Privacy careers can be made or broken in the boardroom. While some CPOs are finding success in getting the board of directors on board with privacy, others are missing the mark. So what is it that separates the best from the rest when it comes to privacy presentations? PwC's Ken Mortensen, CIPP/G, CIPP/US, CIPM, provided a room full of eager privacy professionals with the following 10 tips for success, complete with Spinal Tap references,while speaking at Privacy. Security. Risk. 2015 in Las Vegas, NV.
1. Know Your Audience
“Gather intelligence,” Mortensen said. Find out all you can about each member of the board—who they are, their backgrounds, their role on the board, their knowledge of privacy and security issues, etc.—and get to know them outside of the boardroom. Knowing your audience allows you to build a better strategy of how to address them and rally them to your side.
2. Know Your Story
“In order to communicate, you need to tell a story,” Mortensen said. In developing your story, ask yourself, who are the protagonists and antagonists? Create contrast between the good and bad, describing and distinguishing between them. Build the story with the events leading to “the incident,” i.e., the climax of the story, but do not end with a conclusion; rather, end with a resolution.
3. Know Your Metrics
“How do you measure success in your program?” asked Mortensen. Get to know your “key-risk-indicators”—that is, “the things that drive a business objective” but don’t become too attached to them throughout your presentation. “These are the (signs) you watch as you’re driving down the street—(but) the board’s not interested in that; boards are interested in risks.” Metrics are obtained when we ask ourselves the question, “How successful are we in addressing our key risk indicators?”
4. Be Graphic(al)
“Using some sort of graphic to make sure you’re getting your point across does make a difference,” Mortensen said. In addition to using graphics, Mortensen also added that a CPO should also, in a sense, be graphic. “What did it mean when I had an employee put PHI in the external dumpster?” Mortensen asked, recalling his own experience as a former CPO. “What did it mean to the people whose information it was?”
5. What Are the Takeaways?
“I hate giving status reports,” said Mortensen. “That’s a waste of my time. I want to tell you a story.” Mortensen challenged the audience to think about the one to three things that drive the presentation and that you want the board to take away from it. “What do you expect the board to do?”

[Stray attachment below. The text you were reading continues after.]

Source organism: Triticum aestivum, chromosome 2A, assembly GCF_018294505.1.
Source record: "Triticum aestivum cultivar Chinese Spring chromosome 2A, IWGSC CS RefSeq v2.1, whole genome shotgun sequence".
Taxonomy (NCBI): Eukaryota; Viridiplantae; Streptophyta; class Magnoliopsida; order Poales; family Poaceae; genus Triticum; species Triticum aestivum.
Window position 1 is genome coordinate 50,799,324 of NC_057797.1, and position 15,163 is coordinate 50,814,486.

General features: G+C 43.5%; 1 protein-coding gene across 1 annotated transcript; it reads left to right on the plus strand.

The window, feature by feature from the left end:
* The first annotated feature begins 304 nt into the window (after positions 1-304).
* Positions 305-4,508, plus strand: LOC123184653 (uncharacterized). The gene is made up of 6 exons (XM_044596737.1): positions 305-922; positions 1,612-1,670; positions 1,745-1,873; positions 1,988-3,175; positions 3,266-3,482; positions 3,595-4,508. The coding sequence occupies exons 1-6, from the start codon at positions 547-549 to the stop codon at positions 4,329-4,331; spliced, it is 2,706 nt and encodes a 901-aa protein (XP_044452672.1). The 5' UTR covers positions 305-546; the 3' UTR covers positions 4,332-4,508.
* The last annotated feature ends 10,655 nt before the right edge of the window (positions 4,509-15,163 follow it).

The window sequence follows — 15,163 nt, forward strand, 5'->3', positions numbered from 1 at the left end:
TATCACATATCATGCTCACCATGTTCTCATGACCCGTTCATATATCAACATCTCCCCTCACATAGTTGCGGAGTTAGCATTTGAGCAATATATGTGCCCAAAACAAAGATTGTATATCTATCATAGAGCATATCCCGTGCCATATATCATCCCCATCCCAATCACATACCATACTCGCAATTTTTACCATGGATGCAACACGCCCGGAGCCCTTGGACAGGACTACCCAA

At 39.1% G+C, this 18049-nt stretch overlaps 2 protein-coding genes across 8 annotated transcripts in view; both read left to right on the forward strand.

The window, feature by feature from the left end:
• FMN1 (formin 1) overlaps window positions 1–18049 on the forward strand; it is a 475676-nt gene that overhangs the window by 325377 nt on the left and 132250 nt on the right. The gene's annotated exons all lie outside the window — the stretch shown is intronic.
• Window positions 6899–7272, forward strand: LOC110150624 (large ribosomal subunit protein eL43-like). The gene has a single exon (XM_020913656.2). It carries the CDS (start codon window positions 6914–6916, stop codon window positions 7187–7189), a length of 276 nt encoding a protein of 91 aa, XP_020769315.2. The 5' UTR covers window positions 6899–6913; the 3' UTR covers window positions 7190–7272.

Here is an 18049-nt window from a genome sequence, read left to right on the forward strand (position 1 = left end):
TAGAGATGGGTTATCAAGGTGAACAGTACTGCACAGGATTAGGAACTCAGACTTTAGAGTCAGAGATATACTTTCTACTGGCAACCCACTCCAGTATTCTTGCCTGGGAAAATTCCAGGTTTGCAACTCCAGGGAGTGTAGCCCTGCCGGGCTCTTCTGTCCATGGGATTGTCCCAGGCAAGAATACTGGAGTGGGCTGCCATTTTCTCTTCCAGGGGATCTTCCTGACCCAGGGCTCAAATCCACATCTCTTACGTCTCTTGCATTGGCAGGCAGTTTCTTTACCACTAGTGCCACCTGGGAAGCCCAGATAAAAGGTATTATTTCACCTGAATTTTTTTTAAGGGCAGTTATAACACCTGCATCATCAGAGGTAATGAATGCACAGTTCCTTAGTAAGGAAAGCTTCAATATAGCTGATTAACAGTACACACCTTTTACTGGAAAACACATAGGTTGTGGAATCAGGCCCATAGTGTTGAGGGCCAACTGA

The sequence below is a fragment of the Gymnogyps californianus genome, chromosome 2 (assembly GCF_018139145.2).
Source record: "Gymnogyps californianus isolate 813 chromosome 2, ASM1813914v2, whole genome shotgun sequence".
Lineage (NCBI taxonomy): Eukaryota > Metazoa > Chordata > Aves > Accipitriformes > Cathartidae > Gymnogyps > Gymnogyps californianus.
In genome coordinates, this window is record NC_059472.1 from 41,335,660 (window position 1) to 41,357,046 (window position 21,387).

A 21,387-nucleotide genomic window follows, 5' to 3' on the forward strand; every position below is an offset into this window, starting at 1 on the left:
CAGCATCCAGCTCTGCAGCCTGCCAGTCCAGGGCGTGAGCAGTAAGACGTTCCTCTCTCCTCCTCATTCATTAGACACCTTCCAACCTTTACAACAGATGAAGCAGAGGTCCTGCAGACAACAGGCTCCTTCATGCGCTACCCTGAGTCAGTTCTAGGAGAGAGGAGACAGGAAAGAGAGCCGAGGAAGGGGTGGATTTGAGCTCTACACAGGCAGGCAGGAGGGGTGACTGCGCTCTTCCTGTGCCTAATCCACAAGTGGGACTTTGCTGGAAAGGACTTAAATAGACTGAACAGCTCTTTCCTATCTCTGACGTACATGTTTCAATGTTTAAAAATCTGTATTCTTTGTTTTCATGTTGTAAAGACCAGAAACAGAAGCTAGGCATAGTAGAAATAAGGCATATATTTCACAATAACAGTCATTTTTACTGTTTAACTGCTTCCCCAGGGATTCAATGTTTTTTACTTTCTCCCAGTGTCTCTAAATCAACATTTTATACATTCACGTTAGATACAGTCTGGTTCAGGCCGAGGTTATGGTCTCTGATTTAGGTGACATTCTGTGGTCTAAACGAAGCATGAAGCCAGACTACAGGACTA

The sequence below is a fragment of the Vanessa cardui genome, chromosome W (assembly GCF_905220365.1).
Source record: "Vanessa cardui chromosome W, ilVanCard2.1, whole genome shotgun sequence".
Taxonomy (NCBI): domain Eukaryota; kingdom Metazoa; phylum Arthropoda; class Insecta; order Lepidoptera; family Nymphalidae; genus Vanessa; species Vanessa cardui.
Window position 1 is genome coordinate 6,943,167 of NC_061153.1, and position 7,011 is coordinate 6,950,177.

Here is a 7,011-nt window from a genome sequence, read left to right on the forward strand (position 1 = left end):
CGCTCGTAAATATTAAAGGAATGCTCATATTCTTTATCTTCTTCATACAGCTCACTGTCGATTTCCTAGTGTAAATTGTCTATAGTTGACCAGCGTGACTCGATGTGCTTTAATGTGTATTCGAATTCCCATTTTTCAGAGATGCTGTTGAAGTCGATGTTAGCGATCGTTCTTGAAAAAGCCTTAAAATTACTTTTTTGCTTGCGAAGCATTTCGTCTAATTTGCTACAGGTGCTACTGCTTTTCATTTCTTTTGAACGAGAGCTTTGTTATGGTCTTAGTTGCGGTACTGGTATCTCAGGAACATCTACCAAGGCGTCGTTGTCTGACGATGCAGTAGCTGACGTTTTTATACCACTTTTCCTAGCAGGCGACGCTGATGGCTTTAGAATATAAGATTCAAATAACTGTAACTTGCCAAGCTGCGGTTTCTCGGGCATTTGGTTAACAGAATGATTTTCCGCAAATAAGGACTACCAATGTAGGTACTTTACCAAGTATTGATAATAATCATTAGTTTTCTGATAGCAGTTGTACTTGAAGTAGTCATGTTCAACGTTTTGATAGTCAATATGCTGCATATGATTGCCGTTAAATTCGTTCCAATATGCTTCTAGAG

6. Why Should They Care?
“Make it exciting.” Mortensen quipped that in a three-hour meeting where lunch is being served, you want someone to speak up and tell everyone, “Hold off on the Cobb salad. I really want to hear what (the CPO) has to say.” Help the board understand how privacy concerns are engrained in every aspect of the organization and its objectives.
7. What Should They Do?
“There are organizations who do not exist today because they failed to incorporate privacy into their DNA.” Mortensen encouraged the audience to remind themselves about what the board actually does—that is, “a board of directors serves as the fiduciary of the shareholders; they represent the owners of the company and their job is to keep the management in line.” The board should want to make privacy inherent in every aspect of the organization to best protect the owners’ investments.
8. How Does the Program Address Risk?
“What’s your strategy?” Mortensen asked. Ask yourself how the resolution we talk about is addressing risk. Mortensen explained that the program should not only address the privacy risks but also the business risks, particularly since the two are intertwined in many cases.
9. How Does the Program Support the Business Objectives?
Mortensen told of his own time as a CPO and his goals of changing the organization’s approach to privacy and security “from being cost-centered to being profit-centered.” In other words, you should be able to demonstrate that you can go from privacy and security being viewed as an impediment, to something that actively supports the business objectives.
10. Where Is the Program Going?
“What’s your vision for privacy, for security? How does that parlay into addressing the risks and meeting the business objectives?”
But Mortensen was not done there—yes, he took it to an 11. “Because just like Spinal Tap, every privacy program needs to be able to get that little extra.”
*11. Tell Them What You Need from Them.
“Never walk out of a meeting without telling (the board) what you need.” Mortensen addressed the intimidation and resistance that some privacy professionals feel in front of the board, suggesting instead an attitude of “Hi, I’m from the privacy program. I’m here to help.” In the end, whether it’s “money, people, resources (or) their attention ... ask for it.”
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